We reporters have a healthy suspicion of both parties and candidates. It’s our job. It’s regrettable that this issue has emerged in the homestretch of an important election in Illinois, but respectfully, this isn’t about either candidate or the election. It’s about readers and their trust in us. So my decision could not wait. I hate to leave, but I must.

And so, it is with great sadness today that I tender my immediate resignation from the Sun-Times.
Dave McKinney

cc: Tim Knight

Jim Kirk

Wrapports board of directors

The first death throe of the Chicago Sun-Times

Yikes! Thanks to Rob Feder, word just hit the street that the Chicago Tribune is purchasing the entire Sun-Times’ suburban portfolio. That list includes the Beacon-News, Courier-News, Naperville Sun, Southtown Star, Northwest Indiana Post-Tribune, Lake County News, and every last one of the weekly Pioneer Press publications.

According to Feder, the terms of the deal were not disclosed, but the sale will be moving forward on a “very aggressive timeline” with the requisite IT shifts coming as soon as early November.

The sad thing is, this marks the beginning of the end for the Sun-Times which has been far superior to the Tribune for the last 15 years. As once explained by a former managing editor, the only reason they held on to these suburban subsidiaries so long is it allowed their accountants to spread expenses around which propped up the parent paper’s bottom line for a quick sale.

But now the Sun-Times Media Group is so desperate for cash they’re selling off these fiscal albatrosses, most of which haven’t made money for quite some time. The problem is, when you start hemorrhaging assets just to survive, it signals the inevitable end because you eventually run out of things to sell.

I suppose when you’re staring straight down into that deep dark abyss, you do whatever it takes to buy yourself a little more time.

So while I understand that thought process, what I can’t wrap my mind around is what the Tribune has to be thinking, though this certainly isn’t the first time that group has completely confounded me. Having just been spun off of the WGN empire with a $350 million debt parting gift, why on God’s green earth would they pay anything for 38 profitless publications?

Well…the Southtown Star may actually be in the black, but when you consider that entire lineup it’s hardly something to get excited about. With print media fortunes looking as bleak as ever, I can only come up with two possibilities.

The first, and least likely, is the Tribune is actually going to start pumping some real money into these suburban satellites and put them up as the new face of their abjectly mediocre Trib-Local section, which never really caught on. If that is the case, it will mark their admission that relying on Journatics for content just doesn’t work.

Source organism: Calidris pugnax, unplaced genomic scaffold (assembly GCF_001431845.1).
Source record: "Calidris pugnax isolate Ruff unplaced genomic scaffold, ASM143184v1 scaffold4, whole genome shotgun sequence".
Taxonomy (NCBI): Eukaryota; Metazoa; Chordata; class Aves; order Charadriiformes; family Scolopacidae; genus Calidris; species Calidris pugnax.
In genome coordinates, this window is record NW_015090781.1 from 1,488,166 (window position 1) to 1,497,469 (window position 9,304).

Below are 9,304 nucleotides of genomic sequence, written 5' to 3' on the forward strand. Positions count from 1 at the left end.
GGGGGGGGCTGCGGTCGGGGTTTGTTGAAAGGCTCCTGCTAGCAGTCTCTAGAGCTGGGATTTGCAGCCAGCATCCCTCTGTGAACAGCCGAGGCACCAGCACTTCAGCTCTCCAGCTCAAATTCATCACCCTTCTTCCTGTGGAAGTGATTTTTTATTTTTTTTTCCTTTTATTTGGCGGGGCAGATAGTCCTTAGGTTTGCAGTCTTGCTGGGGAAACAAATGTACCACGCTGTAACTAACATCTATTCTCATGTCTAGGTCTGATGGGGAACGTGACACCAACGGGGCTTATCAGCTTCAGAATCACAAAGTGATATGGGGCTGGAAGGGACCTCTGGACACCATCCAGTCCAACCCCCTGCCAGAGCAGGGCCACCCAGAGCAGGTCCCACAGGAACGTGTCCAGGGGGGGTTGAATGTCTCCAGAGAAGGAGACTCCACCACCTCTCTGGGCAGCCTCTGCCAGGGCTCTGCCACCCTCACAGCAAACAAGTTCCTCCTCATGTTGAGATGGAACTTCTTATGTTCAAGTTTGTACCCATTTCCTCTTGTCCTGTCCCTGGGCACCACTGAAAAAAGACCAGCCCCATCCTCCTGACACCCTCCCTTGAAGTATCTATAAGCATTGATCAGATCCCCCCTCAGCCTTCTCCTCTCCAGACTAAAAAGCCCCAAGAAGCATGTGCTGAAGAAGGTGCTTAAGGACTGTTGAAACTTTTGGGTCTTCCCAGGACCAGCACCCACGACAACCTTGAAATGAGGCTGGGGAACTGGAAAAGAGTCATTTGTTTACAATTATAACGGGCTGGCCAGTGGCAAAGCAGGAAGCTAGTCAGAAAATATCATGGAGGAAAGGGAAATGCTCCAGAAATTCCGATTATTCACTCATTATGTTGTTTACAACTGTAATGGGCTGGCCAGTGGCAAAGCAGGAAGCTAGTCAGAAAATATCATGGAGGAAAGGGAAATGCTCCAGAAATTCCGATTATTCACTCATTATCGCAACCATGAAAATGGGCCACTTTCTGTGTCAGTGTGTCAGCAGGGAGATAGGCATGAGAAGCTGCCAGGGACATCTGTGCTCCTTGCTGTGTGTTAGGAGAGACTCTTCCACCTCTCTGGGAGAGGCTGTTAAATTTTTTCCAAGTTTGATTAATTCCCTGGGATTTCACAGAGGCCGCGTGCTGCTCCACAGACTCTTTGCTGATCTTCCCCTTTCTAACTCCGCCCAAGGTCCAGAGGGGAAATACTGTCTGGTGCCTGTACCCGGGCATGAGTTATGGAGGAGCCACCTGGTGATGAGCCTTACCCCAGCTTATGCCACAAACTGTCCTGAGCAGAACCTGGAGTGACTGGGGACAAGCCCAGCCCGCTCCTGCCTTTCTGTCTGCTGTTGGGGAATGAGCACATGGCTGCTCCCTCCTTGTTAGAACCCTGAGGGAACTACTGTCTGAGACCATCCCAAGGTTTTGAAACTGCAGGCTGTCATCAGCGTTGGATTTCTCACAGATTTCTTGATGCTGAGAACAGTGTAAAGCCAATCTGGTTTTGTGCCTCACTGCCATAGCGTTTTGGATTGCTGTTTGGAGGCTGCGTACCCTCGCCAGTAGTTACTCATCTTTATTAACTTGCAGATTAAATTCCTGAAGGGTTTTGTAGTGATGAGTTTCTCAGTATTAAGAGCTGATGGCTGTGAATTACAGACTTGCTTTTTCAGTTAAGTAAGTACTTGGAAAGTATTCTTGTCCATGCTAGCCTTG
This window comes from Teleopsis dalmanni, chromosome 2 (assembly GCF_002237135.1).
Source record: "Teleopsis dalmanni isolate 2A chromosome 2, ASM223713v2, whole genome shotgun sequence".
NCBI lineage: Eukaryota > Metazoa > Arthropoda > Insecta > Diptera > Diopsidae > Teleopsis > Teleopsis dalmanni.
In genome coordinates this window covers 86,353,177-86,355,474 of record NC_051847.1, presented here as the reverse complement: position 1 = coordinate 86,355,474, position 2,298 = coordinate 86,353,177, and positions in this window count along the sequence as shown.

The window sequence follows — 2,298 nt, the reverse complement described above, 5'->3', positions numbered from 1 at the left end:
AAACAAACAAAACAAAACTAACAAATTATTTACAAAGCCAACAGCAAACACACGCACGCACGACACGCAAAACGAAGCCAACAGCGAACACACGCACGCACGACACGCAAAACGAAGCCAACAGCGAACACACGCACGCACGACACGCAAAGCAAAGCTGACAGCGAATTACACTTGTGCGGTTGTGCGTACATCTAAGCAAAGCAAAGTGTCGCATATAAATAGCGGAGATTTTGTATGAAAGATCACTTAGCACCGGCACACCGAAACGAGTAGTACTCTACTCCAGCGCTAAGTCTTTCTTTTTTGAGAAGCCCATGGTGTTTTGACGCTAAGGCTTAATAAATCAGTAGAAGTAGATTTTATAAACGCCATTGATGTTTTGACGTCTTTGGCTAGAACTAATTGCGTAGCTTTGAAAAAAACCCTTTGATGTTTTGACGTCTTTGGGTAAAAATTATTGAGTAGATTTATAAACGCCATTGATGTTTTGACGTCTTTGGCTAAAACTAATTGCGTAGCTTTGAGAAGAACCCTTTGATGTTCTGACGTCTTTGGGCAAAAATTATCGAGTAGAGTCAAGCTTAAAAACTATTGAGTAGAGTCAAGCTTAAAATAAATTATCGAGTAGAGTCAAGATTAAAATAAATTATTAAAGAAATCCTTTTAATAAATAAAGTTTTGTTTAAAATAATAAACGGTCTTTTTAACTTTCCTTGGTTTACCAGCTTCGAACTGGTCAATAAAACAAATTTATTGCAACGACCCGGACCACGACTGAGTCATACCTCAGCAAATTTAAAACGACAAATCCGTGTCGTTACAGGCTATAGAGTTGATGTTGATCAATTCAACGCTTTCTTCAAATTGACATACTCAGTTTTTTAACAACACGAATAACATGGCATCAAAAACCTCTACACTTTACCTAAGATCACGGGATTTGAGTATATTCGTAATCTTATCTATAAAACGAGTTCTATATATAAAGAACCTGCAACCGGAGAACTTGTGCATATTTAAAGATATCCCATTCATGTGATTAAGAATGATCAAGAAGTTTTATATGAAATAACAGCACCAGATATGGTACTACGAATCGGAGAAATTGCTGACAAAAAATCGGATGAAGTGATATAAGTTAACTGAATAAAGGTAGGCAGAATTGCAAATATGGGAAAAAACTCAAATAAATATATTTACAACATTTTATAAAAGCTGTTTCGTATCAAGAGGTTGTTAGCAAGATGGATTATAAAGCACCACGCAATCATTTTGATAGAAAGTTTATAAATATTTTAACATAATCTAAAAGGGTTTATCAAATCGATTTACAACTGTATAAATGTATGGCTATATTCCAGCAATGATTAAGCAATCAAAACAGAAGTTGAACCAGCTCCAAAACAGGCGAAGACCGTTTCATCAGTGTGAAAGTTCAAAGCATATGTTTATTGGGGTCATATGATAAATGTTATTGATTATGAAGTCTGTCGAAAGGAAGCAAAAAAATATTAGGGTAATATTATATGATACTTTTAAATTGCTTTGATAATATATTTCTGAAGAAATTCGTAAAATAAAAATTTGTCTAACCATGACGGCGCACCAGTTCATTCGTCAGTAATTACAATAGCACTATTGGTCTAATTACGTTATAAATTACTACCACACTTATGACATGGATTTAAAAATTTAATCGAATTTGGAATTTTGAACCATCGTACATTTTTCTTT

But like I said, given the Tribune’s vast debt and the propensity of parent papers to hang their “children” out to dry, that’s about as likely as the Illinois Republicans taking back the General Assembly next month.

So I’m surmising the Tribune will somehow fold their new assets into the existing Trib-Local framework, perhaps going as far as including the appropriate suburban paper with your Tribune subscription. Given there’s virtually nothing to it these days, I could easily see the Beacon-News coming with your Monday, Wednesday and Friday Aurora-area Tribune.

Sun-TimesThey’ll probably keep names like Phil Kadner and Denise Crosby for continuity, but the reporters and background folks who still get paid the old scale wages will slowly be sloughed off. Let’s face it, when it comes to business mergers and the inevitable jealousies involved, the folks being “absorbed” never seem to fare too well.

Aside from any redundant Sun-Times staff, the likely losers in all of this – though there are hardly any print “winners” these days – are Shaw Media and Paddock Publications who simply cannot afford the additional stress of a coherent suburban competition. If the Tribune can come up with a reasonable local paper in your main newspaper model, then it’s going to be very tough for anyone else to stem their subscriber slide.

While it’s certainly sad to see the Sun-Times slowly fade into oblivion, the fact that we’re finally seeing the first hard evidence of that end can’t come as a surprise to anyone. And even though you have to give the Tribune credit for making such a bold move, it would behoove management to pay heed to Danny DeVito’s shareholder speech from the movie, Other People’s Money.

The paragraph I had in mind is this one; “Do you know the surest way to go broke? Keep getting an increasing share of a shrinking market. Down the tubes. Slow, but sure.”